The environmental consequences of the use of armed drones

To date, debate over the implications of the growing use of armed drones has focused on human rights, on the expansion of the use of force into new contexts, and on the imbalances created by the newfound ability to project violence at a distance. Doug Weir and Elizabeth Minor consider the environmental dimensions of the use of drone warfare. They find the literature to be largely absent of considerations over the environmental and derived humanitarian impacts of drone operations, and so this blog, should be viewed as a starting point for efforts to assess the environmental consequences of the use of armed drones.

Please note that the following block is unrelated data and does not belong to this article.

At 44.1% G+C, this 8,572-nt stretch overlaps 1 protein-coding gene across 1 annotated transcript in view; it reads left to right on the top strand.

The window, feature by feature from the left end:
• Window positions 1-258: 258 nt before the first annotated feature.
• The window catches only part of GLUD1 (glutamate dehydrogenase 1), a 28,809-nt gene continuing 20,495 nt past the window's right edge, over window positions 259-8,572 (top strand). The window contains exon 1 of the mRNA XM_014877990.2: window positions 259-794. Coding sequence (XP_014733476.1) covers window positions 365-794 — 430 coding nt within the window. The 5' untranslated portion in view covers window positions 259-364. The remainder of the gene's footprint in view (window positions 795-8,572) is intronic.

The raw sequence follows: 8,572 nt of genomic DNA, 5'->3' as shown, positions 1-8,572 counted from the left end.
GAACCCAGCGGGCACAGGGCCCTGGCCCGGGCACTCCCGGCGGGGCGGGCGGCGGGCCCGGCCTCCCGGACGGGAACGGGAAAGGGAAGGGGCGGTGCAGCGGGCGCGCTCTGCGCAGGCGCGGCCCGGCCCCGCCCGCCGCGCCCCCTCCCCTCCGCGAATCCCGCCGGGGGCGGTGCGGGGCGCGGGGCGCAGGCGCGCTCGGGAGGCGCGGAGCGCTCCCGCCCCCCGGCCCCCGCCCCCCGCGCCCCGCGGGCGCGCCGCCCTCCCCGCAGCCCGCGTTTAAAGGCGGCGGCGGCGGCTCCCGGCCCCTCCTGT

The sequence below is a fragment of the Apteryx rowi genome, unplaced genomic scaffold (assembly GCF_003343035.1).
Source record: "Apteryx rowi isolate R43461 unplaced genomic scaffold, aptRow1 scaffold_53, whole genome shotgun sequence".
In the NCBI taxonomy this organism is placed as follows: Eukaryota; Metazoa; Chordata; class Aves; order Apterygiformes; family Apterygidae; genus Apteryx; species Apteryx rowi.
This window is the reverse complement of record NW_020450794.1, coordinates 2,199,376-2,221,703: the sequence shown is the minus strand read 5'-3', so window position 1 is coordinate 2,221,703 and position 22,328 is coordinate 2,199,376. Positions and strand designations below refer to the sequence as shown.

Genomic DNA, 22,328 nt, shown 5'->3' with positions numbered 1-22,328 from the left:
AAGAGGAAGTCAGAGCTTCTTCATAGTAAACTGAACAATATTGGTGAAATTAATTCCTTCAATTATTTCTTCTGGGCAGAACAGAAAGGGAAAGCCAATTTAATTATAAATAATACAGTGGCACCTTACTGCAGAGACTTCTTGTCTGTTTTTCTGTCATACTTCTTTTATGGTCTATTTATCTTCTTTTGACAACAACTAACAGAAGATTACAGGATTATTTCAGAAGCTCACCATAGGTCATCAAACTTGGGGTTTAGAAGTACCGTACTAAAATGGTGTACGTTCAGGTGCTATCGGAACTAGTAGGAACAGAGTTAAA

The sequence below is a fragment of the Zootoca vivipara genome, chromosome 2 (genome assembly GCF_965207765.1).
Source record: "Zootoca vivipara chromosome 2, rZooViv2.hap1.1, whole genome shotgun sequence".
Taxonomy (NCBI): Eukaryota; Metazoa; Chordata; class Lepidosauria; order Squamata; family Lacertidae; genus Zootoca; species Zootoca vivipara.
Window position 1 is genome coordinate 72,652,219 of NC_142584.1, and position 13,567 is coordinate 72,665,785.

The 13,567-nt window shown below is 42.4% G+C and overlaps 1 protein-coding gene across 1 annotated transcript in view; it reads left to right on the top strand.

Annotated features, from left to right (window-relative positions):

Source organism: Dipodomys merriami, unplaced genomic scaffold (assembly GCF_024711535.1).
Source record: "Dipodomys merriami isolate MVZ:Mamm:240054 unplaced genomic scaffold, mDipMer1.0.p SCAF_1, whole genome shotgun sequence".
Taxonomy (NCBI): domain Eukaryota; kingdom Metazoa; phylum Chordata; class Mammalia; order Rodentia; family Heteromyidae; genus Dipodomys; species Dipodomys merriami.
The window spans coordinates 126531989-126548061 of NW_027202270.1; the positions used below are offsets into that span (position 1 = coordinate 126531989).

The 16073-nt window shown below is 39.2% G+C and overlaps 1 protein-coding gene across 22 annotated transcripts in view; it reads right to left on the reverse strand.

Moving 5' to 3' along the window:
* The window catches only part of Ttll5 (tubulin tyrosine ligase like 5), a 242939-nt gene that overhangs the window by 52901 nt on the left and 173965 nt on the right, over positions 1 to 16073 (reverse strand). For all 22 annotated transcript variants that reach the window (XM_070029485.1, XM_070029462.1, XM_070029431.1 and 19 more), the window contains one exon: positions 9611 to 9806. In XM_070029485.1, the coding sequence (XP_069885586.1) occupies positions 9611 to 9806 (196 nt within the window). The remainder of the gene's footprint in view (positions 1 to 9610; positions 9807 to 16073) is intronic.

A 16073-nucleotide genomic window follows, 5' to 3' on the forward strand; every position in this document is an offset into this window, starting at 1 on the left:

Whose responsibility is it anyway? Environmental obligations in the nuclear ban treaty

We’re just over halfway through the negotiations on a treaty banning nuclear weapons and, while some campaigners and states seem generally happy with the progress being made on the draft text, there are too few voicing concerns that its environmental dimensions have been neglected. This matters because the treaty is intended first and foremost as a humanitarian instrument, and yet protecting fundamental human rights requires that the environment that people depend upon is also protected.

Do the ILC’s draft principles on remnants and data sharing reflect state practice?

With new legal principles on the table governing obligations for the remediation of toxic remnants of war, and to ensure data sharing on environmental risks, we take a look at the case of depleted uranium use in Iraq. The US and UK were reluctant to accept responsibility for clearance, and differed markedly on data sharing and cooperation with the Iraqi authorities and UN system.